“Dastardly Diablo 3 Drama” or “Ostensibly (and Sensibly) Online”
There seems to be a lot of drama over DRM. Ubisoft, of course, took it a step further by saying that their persistently online DRM solution was a stellar success, leaving a lot of confused fans in this statement’s wake.
Blizzard recently also announced that their upcoming Diablo III will also require players to be consistently online to be able to play, but this resulted in a very odd backlash, particularly from my peers in the MMO blogging community. I can understand people who primarily play single-player games to be upset about this. After all, they just pop the DVD in, and online or not, they can play to their heart’s content.
Blizzard in their defense, offers the following points:
- A persistent friends list (debatable, especially if you like playing solo).
- Cross-game chat via the RealID system (again debatable).
- Persistent characters that are stored server-side (no more having to play online once every 90 days, nor item duplication cheats) (valid, it does ensure almost no client-side hacks or item-duping. I say almost because every time you make a system hacker-proof, groups like Lulsec and Anonymous feel a disturbance in the force).
- Persistent party system (debatable).
- Player-versus-player and public game matchmaking (valid, you would need to be online for PvP).
- Dynamic drop-in/out for co-op (valid, if you have friends playing with you, it would be stellar if you could drop in an out of a friend’s game world as needed, much like Borderlands).
- Larger item stash that gets shared among all of your characters (at the moment, up to 10) (nonsensical, they could easily increase offline storage, this is more of a ploy to justify the DRM).
- The auction house (valid, you would need to be online to play the Auction House with potentially hundreds of thousands of other sellers/buyers).
- The Achievement system and detailed stat-tracking, both of which feed into the final point (valid):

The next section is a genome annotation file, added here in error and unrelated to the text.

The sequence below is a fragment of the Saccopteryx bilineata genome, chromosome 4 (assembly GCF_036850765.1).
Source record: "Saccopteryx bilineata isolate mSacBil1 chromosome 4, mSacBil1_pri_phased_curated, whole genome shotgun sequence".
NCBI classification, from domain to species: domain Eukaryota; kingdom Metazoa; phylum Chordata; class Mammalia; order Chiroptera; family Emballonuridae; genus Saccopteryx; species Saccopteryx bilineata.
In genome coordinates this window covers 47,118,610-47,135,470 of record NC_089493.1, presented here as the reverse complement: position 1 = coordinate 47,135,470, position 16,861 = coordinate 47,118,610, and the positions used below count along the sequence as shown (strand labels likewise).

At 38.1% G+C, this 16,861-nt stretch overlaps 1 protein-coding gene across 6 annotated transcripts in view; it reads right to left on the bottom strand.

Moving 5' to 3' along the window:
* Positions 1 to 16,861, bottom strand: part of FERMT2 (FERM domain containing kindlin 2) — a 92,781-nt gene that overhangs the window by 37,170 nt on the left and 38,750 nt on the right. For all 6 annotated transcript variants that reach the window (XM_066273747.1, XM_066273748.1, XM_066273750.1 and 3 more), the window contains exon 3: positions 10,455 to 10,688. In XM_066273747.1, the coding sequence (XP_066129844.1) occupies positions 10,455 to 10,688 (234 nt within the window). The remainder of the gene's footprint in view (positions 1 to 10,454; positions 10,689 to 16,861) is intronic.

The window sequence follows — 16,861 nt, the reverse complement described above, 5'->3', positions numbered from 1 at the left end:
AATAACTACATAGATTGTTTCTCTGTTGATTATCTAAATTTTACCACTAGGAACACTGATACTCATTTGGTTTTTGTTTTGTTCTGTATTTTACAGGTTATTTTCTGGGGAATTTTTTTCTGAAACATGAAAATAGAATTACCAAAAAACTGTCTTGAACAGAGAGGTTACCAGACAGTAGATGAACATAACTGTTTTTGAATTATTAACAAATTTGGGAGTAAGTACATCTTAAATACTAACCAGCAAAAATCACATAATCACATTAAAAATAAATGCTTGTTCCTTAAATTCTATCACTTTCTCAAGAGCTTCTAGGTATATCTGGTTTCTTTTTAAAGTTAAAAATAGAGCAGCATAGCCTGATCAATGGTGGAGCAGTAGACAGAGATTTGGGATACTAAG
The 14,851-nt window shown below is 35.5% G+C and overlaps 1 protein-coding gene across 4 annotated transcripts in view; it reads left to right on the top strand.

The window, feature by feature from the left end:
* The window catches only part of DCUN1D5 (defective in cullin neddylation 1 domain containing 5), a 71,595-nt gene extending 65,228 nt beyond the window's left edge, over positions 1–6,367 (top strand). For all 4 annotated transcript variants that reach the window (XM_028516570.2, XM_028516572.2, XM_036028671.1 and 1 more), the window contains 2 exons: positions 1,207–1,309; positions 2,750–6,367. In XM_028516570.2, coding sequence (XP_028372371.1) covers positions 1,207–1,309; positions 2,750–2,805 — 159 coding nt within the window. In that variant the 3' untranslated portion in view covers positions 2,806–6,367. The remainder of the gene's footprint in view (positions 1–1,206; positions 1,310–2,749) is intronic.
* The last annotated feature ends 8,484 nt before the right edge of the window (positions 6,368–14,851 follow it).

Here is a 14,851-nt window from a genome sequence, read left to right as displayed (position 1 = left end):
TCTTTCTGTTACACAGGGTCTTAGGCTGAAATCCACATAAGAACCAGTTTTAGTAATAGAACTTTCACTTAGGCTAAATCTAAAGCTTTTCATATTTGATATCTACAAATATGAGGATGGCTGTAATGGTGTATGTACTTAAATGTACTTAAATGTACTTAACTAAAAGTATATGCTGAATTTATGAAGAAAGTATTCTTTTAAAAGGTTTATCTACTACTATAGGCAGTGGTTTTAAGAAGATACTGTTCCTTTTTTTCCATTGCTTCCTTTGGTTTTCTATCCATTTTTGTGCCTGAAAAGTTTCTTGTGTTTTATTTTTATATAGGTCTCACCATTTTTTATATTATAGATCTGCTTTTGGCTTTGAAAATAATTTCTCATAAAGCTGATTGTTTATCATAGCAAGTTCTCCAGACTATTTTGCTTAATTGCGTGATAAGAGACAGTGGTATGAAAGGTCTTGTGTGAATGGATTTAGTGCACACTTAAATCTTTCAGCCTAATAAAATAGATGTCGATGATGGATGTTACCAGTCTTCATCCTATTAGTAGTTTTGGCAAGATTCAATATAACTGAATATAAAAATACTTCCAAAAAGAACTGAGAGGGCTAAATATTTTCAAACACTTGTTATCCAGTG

- The Banner system, a visual way to display your prowess in the game. Banners start out like emblems, where you can choose from an array of symbols, patterns, and overall shape/design. Then, you can tweak its appearance through Achievements and other accomplishments. Examples Pardo cites include whether the character is in Hardcore mode, how many Achievements have been earned, how many PVP victories, and so forth. Additionally, the Banners also have gameplay features; in-game, rather than use Town Portal, you can click on a player’s Banner to instantly teleport over to said player (debatable if you don’t play with others, limited use if you do).
As an MMO player and a Star Craft II player (which also requires you to be online for achievement tracking and, of course, PvP), these seem like perfectly valid reasons.
My point is that as MMO players, for years now, we are used to playing persistent worlds that require a highly stable and reliable connections. In fact, our favorite genre of gaming would not exist without the ability to stay online consistently. Yet there is this angst over ‘being made to’ stay online to play the single-player version. In principle, I do feel that if you are a player who enjoys playing solo, you shouldn’t have to worry about a consistent online connection. But at least the MMO players should have no issue with this. We do this on a daily basis, with the dozens of MMOs that grace our screens for hours on end.